This is an area that I hope our Ways and Means subcommittee on General Government is able to address in the upcoming legislative session. I believe that significantly better management of our State’s accounts receivable can be achieved by implementing appropriate changes in our methods of debt collection.

To put it into perspective, collecting an additional $500 million in accounts receivable per two-year budget cycle would pay for more than 3,500 fully loaded teaching positions.

The money in question is already owed to the State. We just need to be a lot better at collecting it!

Senator Doug Whitsett is the Republican state senator representing Senate District 28 – Klamath Falls

Post to Twitter Post to Facebook Post to LinkedIn Post to Reddit

Posted by at 05:00 | Posted in Oregon Senate, State Budget | 13 Comments |Email This Post Email This Post |Print This Post Print This Post
  • Rupert in Springfield

    “In fact, the private sector is allowed to depreciate outstanding
    accounts receivable on a scale primarily determined by the age of the
    debt. Much of the debt owed to the state should be similarly discounted.”

    What in the world does this mean? In Oregon, as I understand it, one has to use the accrual method of accounting in a business. What this means is when you receive a bill, it is counted as an expense from when you receive that bill, not from when you actually pay it. Similarly, income is counted as an asset when you invoice a customer, not when you actually receive the money.

    Therefore, when you have bad debt, you get to count that against your assets because you never got the money, but you already counted that bad debt as an asset when you sent out the bill.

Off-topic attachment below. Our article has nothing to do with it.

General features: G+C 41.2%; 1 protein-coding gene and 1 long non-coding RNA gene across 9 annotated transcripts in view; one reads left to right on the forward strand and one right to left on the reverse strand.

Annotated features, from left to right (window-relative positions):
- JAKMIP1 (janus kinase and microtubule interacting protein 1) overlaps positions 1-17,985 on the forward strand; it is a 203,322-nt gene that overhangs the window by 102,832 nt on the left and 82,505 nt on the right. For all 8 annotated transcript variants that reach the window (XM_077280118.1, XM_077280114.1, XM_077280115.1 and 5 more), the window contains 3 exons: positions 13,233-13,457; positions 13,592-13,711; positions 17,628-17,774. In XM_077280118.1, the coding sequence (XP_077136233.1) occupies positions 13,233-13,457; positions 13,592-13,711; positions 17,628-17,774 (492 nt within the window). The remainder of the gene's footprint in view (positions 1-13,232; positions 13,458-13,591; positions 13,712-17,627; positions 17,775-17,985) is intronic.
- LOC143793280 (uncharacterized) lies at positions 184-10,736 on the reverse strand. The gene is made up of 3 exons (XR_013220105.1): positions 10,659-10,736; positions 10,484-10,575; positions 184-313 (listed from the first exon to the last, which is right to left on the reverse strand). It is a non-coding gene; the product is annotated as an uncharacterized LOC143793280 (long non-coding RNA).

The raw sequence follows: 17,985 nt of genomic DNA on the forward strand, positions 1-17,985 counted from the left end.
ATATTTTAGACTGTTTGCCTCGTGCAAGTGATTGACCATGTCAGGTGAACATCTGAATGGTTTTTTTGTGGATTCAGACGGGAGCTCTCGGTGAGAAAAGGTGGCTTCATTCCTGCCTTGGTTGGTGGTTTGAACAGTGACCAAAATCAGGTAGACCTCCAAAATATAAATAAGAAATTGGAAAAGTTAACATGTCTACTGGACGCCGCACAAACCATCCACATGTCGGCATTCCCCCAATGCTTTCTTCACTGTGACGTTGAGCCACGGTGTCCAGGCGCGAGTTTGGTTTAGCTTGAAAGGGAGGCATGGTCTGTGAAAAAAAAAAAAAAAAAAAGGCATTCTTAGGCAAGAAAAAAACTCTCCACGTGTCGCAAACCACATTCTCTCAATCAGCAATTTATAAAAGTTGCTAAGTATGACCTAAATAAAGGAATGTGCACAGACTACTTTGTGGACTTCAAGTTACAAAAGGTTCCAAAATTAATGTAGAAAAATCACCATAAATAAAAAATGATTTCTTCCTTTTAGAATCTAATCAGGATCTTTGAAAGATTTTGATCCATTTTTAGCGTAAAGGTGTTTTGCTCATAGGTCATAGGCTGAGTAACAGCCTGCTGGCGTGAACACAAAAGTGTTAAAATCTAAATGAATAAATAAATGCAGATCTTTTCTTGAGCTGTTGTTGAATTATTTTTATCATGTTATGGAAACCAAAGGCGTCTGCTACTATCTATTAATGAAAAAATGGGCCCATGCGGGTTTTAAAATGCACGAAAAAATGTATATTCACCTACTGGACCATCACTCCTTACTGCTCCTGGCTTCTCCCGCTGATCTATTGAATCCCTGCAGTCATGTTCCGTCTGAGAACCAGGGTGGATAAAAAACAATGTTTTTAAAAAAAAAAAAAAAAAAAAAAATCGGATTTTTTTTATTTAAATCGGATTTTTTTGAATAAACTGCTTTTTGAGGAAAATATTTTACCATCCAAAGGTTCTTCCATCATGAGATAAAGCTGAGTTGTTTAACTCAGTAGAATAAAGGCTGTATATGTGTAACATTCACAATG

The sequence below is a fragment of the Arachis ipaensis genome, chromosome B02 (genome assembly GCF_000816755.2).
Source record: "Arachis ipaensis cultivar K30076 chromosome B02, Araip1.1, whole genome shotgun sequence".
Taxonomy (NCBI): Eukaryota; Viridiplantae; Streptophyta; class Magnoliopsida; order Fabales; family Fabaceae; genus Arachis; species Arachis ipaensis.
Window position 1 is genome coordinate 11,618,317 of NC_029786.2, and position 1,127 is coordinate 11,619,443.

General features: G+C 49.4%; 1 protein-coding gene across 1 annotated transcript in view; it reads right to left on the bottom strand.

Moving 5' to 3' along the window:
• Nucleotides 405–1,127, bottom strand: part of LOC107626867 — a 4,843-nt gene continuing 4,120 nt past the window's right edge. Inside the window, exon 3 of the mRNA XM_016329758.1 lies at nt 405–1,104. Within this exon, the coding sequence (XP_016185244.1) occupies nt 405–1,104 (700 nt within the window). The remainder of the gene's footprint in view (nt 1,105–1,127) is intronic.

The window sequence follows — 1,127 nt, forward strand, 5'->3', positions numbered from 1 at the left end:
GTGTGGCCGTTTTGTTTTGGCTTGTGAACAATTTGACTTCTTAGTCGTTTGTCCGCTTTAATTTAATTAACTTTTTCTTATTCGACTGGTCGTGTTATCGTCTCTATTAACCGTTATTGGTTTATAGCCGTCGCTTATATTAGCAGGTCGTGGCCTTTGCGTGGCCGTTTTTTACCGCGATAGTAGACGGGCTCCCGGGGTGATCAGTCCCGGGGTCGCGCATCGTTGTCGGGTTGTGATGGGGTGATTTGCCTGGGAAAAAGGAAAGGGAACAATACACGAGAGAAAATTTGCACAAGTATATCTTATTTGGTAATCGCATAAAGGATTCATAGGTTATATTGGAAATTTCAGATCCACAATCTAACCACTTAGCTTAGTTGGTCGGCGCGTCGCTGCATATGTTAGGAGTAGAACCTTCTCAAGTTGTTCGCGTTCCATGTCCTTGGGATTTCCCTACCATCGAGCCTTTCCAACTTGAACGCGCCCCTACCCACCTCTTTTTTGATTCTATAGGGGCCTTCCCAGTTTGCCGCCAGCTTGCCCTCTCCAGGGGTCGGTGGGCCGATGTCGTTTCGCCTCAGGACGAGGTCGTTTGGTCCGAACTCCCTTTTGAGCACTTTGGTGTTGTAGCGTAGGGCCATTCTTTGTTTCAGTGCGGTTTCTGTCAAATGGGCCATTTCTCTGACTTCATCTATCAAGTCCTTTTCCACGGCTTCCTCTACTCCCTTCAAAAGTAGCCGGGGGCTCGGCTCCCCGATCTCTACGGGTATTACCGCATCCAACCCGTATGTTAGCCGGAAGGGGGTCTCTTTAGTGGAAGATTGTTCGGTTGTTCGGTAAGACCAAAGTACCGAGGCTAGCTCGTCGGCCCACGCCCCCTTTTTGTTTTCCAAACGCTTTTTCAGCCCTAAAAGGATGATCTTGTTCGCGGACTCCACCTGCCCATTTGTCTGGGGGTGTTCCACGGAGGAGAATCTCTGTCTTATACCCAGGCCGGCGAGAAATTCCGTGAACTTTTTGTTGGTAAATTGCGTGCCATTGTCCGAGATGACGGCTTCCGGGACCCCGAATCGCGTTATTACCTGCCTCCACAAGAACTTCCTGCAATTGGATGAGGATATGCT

What in the world would Oregon being allowed to depreciate bad debt really do anyway? They aren’t paying taxes to anyone, so what would it matter? If Oregon was issuing bonds, depreciating that bad debt would simply make their income appear smaller so I don’t see how it would really help Oregons bond rating any.

    If Oregon has bad debt they should go after it. However I would bet that a whole lot of this debt is likely never to be paid for the reasons the author mentions. Weird gimmicks to depreciate the debt against income seems hardly likely to me to solve much of anything.

  • Mike

    I owe these inept morons thousands and they don’t care a whit. I will never have to pay. Ever.

  • Pingback: Blue Coaster33()

  • Pingback: streaming movies()

  • Pingback: Cable for business owners()

  • Pingback: stop parking()

  • Pingback: laan penge nu og her 18 aar()

  • Pingback: YouTube likes kopen()

  • Pingback: pay per day loan plans()

  • Pingback: water ionizer pay plan loans()

  • Pingback: g&s auto electricians chorley()

  • Pingback: check my reference()

  • Pingback: house blue()

Stay Tuned...

Stay up to date with the latest political news and commentary from Oregon Catalyst through daily email updates:

Prefer another subscription option? Subscribe to our RSS Feed, become a fan on Facebook, or follow us on Twitter.

Twitter Facebook

No Thanks (close this box)